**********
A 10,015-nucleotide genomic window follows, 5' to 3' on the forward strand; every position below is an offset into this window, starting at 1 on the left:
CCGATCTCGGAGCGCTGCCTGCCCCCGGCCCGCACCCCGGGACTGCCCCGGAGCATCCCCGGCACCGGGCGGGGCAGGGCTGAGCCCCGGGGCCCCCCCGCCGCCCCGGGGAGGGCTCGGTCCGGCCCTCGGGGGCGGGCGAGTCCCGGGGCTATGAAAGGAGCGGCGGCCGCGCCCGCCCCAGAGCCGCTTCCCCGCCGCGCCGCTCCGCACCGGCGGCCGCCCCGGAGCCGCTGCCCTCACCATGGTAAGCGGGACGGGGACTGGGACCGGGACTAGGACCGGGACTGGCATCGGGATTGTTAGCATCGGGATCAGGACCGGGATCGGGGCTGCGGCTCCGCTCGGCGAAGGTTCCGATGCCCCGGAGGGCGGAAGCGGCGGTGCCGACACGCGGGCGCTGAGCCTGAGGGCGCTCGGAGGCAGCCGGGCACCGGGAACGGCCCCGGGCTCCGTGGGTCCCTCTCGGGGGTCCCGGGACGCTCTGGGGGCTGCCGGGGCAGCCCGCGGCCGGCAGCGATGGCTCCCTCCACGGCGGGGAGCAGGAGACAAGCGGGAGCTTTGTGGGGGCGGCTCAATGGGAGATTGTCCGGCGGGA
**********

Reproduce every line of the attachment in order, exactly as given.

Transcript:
A 10,015-nucleotide genomic window follows, 5' to 3' on the forward strand; every position below is an offset into this window, starting at 1 on the left:
CCGATCTCGGAGCGCTGCCTGCCCCCGGCCCGCACCCCGGGACTGCCCCGGAGCATCCCCGGCACCGGGCGGGGCAGGGCTGAGCCCCGGGGCCCCCCCGCCGCCCCGGGGAGGGCTCGGTCCGGCCCTCGGGGGCGGGCGAGTCCCGGGGCTATGAAAGGAGCGGCGGCCGCGCCCGCCCCAGAGCCGCTTCCCCGCCGCGCCGCTCCGCACCGGCGGCCGCCCCGGAGCCGCTGCCCTCACCATGGTAAGCGGGACGGGGACTGGGACCGGGACTAGGACCGGGACTGGCATCGGGATTGTTAGCATCGGGATCAGGACCGGGATCGGGGCTGCGGCTCCGCTCGGCGAAGGTTCCGATGCCCCGGAGGGCGGAAGCGGCGGTGCCGACACGCGGGCGCTGAGCCTGAGGGCGCTCGGAGGCAGCCGGGCACCGGGAACGGCCCCGGGCTCCGTGGGTCCCTCTCGGGGGTCCCGGGACGCTCTGGGGGCTGCCGGGGCAGCCCGCGGCCGGCAGCGATGGCTCCCTCCACGGCGGGGAGCAGGAGACAAGCGGGAGCTTTGTGGGGGCGGCTCAATGGGAGATTGTCCGGCGGGA